My mother used to start her day by sitting alone in the kitchen, with a cigarette and a cup of tea. She called it “getting a handle on her day”.

Well, I don’t recommend the cigarette but a caregiver definitely needs to “get a handle” on his or her day.  As the day begins, so it usually unwinds, and tension begets tension.

I get a handle on my day  by meditating.  I started Transcendental Meditation(TM)  about thirty-five years ago, on the advice of a friend, and I have continued that ever since except for the first two years of my husband’s Alzheimer’s diagnosis.  Foolishly, I told myself that with so many new challenges, I didn’t have time for “THAT”.  Truth was, I needed “THAT” more than ever.

There are many approaches to TM, from actually meeting with an instructor and going through the ritual of initiation and being given a mantra, to learning about it from a book.  Basically, it is deep breathing, following the breath in and out.  Thoughts may come and go, but you don’t pay attention to them, you concentrate on following the breath.

Our bodies are intricate, complicated machines, made up of equally intricate, complicated parts, interdependent on each other to function.  But all are  absolutely dependent on the simplest thing: breath.  Breath is life.  In a way, with each one, we are recreating ourselves.  TM helps me find my center, it is known to lower one’s blood pressure, and it provides me with deep rest at a time when the night’s sleep is almost always interrupted.

So, half an hour before the dog, the husband, and the house stir, I get a handle on my day.  That ritual precedes the ritual of  caregiving.  And ritual it must be.  I have found that a familiar routine is absolutely essential to a calm day –meals , bathroom , exercise, naps, bed, at the same time every day,  Change agitates him, so we try to keep it to  a minimum, and give him plenty of warning if  something or someone new is on the schedule. However, I don’t tell him things too far ahead.  That, too, can cause agitation as he will remember that I told him something, but not what, and  fret, knowing he has forgotten.

I type up the day’s schedule and give it to him at breakfast.  As he was once a foreign service officer, this may appeal to some deeply hidden sense of getting briefing papers. I notice that he keeps it in his pocket and refers to it throughout the day, so I assume it gives him some sense of control.  Although it does not completely do away with the repeated questions about the same things that can drive a caregiver mad, it has cut down the number and that makes things easier for me.  And, if I go out, he can refer to the note that I have gone out with so and so and that I will be back in time for lunch, or whatever.  As his progress through the disease has accelerated, this is not as useful a tool as it once was, but it still helps.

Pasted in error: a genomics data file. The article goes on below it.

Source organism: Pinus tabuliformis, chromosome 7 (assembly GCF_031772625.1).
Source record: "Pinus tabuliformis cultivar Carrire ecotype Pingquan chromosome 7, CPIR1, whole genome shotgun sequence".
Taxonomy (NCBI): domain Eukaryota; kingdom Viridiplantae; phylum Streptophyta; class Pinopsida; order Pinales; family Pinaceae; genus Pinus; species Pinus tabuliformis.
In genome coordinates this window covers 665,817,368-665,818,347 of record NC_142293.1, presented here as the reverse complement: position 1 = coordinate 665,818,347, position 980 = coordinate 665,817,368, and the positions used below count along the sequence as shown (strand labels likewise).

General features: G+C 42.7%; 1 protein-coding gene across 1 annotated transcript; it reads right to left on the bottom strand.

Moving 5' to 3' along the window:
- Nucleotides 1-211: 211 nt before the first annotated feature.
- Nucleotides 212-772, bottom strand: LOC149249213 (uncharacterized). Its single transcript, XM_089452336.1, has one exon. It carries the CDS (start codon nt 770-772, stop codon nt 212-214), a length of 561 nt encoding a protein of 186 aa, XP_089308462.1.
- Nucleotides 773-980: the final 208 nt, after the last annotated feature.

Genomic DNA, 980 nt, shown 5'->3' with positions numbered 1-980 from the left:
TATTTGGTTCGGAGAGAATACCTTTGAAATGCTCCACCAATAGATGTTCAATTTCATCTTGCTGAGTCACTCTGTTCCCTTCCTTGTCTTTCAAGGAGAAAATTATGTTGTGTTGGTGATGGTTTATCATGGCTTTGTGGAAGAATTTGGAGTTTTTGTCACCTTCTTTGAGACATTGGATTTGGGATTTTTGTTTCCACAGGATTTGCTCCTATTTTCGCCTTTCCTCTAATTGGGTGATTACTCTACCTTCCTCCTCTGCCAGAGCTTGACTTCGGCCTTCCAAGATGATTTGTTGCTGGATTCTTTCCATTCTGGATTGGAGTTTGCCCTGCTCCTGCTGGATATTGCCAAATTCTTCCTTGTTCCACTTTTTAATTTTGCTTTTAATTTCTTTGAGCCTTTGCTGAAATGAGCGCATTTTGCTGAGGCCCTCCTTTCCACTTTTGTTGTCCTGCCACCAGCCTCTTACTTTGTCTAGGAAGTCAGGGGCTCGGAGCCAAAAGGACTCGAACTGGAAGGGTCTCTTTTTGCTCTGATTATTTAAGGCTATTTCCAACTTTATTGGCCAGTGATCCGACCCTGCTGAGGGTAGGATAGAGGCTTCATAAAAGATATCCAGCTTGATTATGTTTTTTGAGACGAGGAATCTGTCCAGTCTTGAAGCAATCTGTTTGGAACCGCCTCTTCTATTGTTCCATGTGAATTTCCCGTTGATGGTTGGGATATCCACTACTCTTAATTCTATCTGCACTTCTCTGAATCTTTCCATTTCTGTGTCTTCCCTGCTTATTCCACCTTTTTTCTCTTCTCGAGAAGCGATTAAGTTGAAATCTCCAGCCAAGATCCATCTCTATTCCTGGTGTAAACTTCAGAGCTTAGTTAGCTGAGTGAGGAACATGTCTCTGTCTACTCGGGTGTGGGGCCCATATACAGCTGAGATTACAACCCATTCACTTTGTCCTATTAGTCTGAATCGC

If I were to provide caregivers with a collective mantra, it would be ANTICIPATE!  Look for the patterns. My husband  has a hearing problem and has always been irritated by people who DID NOT SPEAK UP!  That is still the case. Like most older people, he does not hear the high notes so  it is important  to speak to him in a low-pitched voice — not loud, but low. Given the combination of poor hearing and the dementia, short declarative sentences are the best.

Now, he may also lash out when people hover over him, especially behind him, or when someone interferes with his independence.  This is very difficult as our concern right now is that he will fall.  So, we have to hover without seeming to hover, and give him the chance to get up himself before we rush to assist.  But not wait so long to help that he tries something without success several times, as then he becomes angry with himself. It’s an endless search for the tactful way.

Tact, combined with respect for his dignity, get results. Take hold of his arm suddenly, and he will resist and growl, “What are you doing?”  But explain first what you are going to do and he will be compliant. I notice that the really great  nurses not only  tell him what they are going to do, they ask for permission.  “May I take your blood pressure?”.

The pace of the day is determined by Alzheimer’s.  We might not like it but that’s just how it is.  You cannot hurry the Alzheimer patient. I have learned to take a laissez-faire approach to every day.  If he doesn’t want to take a shower right away, fine, we’ll do it later.  I have even learned to eat more slowly because I have noticed that when my plate is empty, my husband also stops eating.  As he has lost a lot of weight, and needs to eat,  I slow down.That’s good for him, and its very good for me.Years ago, I went to spa in France where there was a sign on every table that said, “No matter how quickly you eat, the next course will not be served for thirty minutes”.  Look at it this way – I am not paying spa prices as I learn not just to eat, but to appreciate my food.

So: in short.  To have a calm house, be calm. Keep to a regular routine. Anticipate the causes of  agitation. Respect the patient’s pace, abilities, and dignity.    Just the way all of us would like to be treated.

Joan Sutton’s columns may also be read on The Huffington Post